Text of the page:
Adoption Tax Credit 2013: Refundable vs. Non-Refundable


While it is great news that the adoption tax credit was made permanent yesterday, many are expressing frustration that the credit appears to be non-refundable. Many families are concerned that without a provision making the tax credit refundable, the credit will not benefit them or if they are benefited the benefit will not be as great. The adoption tax credit has raised many questions, and it will take time for all of the issues surrounding the adoption tax credit to be resolved. We will continue to do research to confirm what we can, but we anticipate that there will be many unanswered questions. Adoptive families should consult their tax advisor or CPA to assist them in understanding how the tax credit may impact them.

The adoption tax credit of $10,000 is a dollar-for-dollar reduction of your tax liabilities. The credit is different than a deduction; in that a deduction reduces the amount of income you earn that is subject to federal income tax. The tax credit, therefore, is usually a greater benefit than a deduction.

There are generally two types of tax credits, a refundable tax credit and a non-refundable tax credit. It appears that the adoption tax credit will not be refundable in 2013 or thereafter. To our knowledge there has not yet been language released indicating that the credit will be refundable. Therefore, because most tax credits are not non-refundable and because for past twelve of the fourteen years that the adoption tax credit has existed, the adoption tax credit has been non-refundable, it is likely that this credit will be interpreted as non-refundable. However, we do not yet know.

Of the two types of tax credits, the refundable credit is generally considered to be the greater benefit. Refundable credits are considered better because a refundable credit can reduce tax liability to below zero, whereas the non-refundable credit can only reduce tax liability to zero.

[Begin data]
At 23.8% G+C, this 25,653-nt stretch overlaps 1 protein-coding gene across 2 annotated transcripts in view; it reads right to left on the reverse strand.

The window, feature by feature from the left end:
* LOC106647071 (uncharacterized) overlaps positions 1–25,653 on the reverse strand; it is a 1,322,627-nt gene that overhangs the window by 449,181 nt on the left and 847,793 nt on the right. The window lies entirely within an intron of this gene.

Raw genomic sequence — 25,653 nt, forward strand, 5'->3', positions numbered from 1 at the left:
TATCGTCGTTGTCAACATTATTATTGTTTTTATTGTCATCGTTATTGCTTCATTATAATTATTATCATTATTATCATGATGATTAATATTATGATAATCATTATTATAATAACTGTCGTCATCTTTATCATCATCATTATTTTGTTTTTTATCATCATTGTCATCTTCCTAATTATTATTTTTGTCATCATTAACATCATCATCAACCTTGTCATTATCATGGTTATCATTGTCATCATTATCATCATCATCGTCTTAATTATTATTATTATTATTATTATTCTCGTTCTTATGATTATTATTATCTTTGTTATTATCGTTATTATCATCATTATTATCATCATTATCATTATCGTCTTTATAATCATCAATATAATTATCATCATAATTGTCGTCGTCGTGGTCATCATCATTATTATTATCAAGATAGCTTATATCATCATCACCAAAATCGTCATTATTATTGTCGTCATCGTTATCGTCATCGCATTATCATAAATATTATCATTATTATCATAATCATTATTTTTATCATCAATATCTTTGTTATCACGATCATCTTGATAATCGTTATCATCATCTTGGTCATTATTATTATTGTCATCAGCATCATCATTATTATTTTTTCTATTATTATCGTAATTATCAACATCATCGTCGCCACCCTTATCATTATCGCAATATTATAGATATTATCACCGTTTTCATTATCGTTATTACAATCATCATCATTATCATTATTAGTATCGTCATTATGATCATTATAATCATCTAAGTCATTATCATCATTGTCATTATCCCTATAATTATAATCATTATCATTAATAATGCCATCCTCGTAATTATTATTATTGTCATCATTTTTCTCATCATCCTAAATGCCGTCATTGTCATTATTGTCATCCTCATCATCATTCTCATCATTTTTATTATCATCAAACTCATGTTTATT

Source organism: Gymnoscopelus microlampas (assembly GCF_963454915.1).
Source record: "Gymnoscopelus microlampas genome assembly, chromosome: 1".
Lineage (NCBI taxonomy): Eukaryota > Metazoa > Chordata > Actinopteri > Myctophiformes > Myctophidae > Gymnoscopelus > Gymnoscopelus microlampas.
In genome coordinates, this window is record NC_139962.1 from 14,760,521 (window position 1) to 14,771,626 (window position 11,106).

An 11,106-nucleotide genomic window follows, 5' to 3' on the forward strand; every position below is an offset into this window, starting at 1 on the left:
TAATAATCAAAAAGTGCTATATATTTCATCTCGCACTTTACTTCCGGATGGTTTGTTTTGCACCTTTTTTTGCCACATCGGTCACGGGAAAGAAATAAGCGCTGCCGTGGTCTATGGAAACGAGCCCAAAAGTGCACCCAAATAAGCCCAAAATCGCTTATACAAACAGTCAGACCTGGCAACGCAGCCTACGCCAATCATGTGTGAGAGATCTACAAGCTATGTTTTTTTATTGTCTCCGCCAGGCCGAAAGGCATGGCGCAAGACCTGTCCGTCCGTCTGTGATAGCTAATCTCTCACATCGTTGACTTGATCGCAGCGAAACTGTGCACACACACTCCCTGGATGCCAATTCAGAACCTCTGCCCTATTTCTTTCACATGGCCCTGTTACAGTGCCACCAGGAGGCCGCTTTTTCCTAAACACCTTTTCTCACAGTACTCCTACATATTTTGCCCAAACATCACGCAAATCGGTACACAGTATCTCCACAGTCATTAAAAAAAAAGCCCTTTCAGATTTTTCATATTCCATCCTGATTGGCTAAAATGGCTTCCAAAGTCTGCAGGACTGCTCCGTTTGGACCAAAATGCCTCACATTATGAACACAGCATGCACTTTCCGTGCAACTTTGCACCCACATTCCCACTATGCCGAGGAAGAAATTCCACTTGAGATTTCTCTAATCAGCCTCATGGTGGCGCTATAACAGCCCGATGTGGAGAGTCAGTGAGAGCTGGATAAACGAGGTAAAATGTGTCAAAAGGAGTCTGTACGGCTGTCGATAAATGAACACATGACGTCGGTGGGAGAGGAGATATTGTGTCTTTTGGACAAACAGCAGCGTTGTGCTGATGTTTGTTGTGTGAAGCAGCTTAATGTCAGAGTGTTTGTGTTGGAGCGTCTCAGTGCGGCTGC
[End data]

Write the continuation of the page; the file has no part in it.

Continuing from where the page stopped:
The adoption tax credit has been both a refundable and non-refundable credit over the approximately fourteen years that the credit has been in existence. The credit was non-refundable for tax years 1997 through 2009. The credit was changed to become refundable for tax years 2010 and 2011. In 2012, the credit became non-refundable again. Now it looks as though with the tax credit is becoming permanent in 2013 and seemingly non-refundable.

While we are excited that the credit has become permanent, we will continue to advocate for the credit to be refundable. Many adoptive parents may not receive the largest benefit that MLJ and others were hoping and advocating for as a member of The Adoption Tax Credit Working Group.

The above is not to be construed as tax advice. Please contact your CPA regarding how the adoption tax credit will impact you. You may also be interested in reading Pamela Smitson, CPA’s blog for more detailed information on how the adoption tax credit has been applied in the past (part 1 and part 2).

IRS CIRCULAR 230 DISCLOSURE: To ensure compliance with requirements imposed by the United States Treasury, we inform you that any tax advice contained in this communication (including attachments) is not intended or written to be used, and cannot be used, for the purpose of 1) avoiding tax related penalties or 2) promoting, marketing or recommending to another party any transaction or tax-related matters addressed in this communication.

Photo Credit: 401(K) 2012

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MLJ Adoptions is a Non-Profit, Hague-Accredited adoption service provider located in Indianapolis, Indiana, working in Africa, Eastern Europe, Latin America and the Pacific Isles. We are passionate about serving children in need.